These days, a growing number of DevOps teams are automating software testing to improve delivery times and boost software quality. Quite simply, this strategy enables team members to spend less time on grunt work and more time building and iterating on high-quality software.
It’s safe to say most DevOps professionals don’t head to work each day to test code—they want to be creating powerful applications throughout the day. Good news: Test automation makes this possible.
While test automation has several benefits, the process isn’t always accurate or efficient. As such, automation requires careful tracking to monitor progress and determine the true return on investment. To ensure your testing process is as optimized as possible, you have to analyze test automation metrics and improve on them over time.
With this in mind, let’s take a closer look at test automation metrics and identify some of the top KPIs that your team should be tracking during production.
What Are Test Automation Metrics?
Here is a quick primer on test automation metrics if you’re new to the topic. In short, test automation metrics indicate whether your test automation process is working. Each KPI serves as a window of insight into your production cycles. They highlight where barriers are occurring and show you what actions to take to overcome them.
In truth, testing without tracking automation metrics is risky and a surefire way to miss essential errors during development. If your team is automating software testing, it’s vital to collect test automation metrics to ensure your efforts are working out.
Top Test Automation Metrics to Track
Now that you have a general understanding of the importance of using test automation metrics, here are a few to consider using.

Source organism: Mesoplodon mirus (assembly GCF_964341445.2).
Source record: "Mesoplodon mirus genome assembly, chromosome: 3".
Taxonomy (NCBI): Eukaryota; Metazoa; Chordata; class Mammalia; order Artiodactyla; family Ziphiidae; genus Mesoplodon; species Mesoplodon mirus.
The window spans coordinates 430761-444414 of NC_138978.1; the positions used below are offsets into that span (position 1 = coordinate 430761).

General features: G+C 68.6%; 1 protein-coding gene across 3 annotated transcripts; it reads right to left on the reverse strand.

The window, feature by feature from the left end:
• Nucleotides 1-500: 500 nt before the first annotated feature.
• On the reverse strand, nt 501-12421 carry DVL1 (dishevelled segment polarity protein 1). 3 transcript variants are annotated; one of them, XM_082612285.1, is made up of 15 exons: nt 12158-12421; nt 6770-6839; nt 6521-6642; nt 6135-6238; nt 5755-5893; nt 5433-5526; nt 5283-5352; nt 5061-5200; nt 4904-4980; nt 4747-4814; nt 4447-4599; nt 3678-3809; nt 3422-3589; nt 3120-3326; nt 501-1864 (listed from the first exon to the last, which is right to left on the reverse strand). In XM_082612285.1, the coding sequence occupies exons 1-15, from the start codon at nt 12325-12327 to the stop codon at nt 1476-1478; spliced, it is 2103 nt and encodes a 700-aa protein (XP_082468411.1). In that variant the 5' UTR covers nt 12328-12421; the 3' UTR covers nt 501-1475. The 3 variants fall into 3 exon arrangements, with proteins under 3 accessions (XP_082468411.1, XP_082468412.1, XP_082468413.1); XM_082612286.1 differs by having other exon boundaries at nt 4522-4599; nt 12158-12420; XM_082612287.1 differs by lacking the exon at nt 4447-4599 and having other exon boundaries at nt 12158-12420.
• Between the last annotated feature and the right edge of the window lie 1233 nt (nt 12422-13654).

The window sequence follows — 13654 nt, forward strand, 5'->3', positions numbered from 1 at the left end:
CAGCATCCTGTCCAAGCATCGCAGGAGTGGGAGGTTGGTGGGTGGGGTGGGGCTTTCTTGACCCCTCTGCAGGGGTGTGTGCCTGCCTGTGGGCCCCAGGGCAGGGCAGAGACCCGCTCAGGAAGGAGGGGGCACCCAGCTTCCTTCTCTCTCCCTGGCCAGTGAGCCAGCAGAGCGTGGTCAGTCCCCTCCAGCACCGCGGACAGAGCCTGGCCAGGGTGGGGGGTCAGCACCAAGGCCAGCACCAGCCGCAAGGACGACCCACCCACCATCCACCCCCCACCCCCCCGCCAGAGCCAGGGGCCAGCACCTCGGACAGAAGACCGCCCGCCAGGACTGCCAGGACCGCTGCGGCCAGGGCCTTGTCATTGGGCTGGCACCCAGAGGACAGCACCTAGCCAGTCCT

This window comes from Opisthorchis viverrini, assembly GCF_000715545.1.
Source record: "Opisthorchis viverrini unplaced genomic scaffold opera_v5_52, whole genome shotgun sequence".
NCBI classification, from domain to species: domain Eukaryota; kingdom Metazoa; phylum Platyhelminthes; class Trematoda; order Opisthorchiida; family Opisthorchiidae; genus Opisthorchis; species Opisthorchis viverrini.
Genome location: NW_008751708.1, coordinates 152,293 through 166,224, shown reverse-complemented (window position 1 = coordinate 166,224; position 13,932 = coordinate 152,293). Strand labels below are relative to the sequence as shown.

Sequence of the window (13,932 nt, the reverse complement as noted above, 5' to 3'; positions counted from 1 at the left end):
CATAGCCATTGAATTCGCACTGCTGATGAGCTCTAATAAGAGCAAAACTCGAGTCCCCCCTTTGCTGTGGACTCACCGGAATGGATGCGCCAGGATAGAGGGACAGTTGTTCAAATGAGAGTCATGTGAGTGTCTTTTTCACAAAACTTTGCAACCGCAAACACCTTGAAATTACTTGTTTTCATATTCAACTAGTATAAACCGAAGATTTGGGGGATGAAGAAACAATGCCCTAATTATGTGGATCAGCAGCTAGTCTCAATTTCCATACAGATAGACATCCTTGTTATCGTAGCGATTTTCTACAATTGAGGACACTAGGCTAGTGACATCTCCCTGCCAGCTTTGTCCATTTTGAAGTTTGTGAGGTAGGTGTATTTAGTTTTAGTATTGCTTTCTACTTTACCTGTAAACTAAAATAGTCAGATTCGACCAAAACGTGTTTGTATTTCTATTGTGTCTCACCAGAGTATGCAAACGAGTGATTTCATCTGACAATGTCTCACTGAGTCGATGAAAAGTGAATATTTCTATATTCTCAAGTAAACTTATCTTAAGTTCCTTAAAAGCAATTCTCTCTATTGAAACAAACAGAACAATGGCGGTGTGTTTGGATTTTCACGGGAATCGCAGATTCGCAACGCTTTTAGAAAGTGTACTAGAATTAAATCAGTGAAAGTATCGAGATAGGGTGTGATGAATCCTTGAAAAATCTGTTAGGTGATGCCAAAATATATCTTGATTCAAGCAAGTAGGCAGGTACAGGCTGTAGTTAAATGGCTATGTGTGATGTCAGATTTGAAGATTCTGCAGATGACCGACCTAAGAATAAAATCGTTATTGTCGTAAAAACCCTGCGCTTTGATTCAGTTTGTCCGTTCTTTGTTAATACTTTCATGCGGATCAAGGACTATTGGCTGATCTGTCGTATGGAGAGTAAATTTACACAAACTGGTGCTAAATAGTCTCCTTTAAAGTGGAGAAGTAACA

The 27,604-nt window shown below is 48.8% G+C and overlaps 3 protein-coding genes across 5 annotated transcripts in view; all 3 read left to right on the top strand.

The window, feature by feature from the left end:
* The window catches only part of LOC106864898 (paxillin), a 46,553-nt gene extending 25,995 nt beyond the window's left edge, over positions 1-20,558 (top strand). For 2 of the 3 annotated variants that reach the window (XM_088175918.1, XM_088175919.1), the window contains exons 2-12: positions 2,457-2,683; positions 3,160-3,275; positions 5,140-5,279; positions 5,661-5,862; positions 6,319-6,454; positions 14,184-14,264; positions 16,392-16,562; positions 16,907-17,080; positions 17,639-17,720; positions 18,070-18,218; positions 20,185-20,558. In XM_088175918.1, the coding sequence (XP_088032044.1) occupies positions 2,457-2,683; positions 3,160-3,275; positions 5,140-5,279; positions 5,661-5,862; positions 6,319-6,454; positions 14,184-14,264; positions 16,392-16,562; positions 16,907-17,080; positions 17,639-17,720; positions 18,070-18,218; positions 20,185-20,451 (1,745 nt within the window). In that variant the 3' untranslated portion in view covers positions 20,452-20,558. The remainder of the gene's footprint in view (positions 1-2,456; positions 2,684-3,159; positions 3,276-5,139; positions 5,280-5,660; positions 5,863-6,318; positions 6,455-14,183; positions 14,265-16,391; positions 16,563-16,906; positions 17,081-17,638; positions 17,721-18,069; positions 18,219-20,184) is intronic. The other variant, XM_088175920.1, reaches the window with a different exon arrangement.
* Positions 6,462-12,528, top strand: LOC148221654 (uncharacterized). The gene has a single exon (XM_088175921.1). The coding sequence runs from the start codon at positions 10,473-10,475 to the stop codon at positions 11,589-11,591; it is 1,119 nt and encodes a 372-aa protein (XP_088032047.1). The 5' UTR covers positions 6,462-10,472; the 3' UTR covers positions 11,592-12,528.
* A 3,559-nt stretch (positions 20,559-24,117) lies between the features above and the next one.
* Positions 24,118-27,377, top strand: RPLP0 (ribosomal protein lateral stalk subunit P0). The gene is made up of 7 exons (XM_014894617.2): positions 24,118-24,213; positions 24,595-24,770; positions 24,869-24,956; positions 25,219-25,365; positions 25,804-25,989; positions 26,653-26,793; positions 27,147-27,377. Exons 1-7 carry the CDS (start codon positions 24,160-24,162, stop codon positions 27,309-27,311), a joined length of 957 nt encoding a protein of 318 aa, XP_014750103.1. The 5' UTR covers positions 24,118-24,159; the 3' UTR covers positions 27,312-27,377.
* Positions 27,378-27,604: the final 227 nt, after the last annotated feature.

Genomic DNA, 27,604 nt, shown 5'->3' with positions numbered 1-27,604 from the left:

1. Total Test Duration
Agile development is all about speed. DevOps professionals want testing solutions that run quickly and don’t cause delays.
To this end, total test duration is a measurement of how long it takes to complete automated testing end to end. Total test duration does not consider quality. It only has to do with time.
2. Total Number of Defects
It’s necessary to track the total number of defects across different software versions. By tracking defects, it’s possible to see how a new iteration compares to a previous one. As a general rule, you should track defects across each new version.
Just keep in mind that the total number of defects metric won’t provide much context. For this reason, you have to dig into the results and investigate why more bugs are popping up across different iterations.
3. Defect Open and Close Rate
It’s common for bugs to slip through during testing and wind up in production. Of course, this is never ideal. To ensure your team puts forward high-quality software, it’s always better to find bugs before the final release to ensure your team puts forward high-quality software.
The defect open and close rate is the ratio of defects discovered after delivery divided by defects before delivery.
4. Percentage of Tests Passed or Failed
In addition to tracking defects, you should also pay attention to the total number of tests that pass or fail. You can track this across releases and time periods (e.g., the second quarter).
By tracking this metric, you can get a sense of how comprehensive your testing is. For example, if the vast majority of your tests are passing, and you still have defects in production, it could indicate that your tests need better validation, or you are lacking coverage in critical areas.
5. Defect Distribution
It’s critical to find defects early on in the software development process. The earlier you find bugs, the less rework there is—which saves time and money.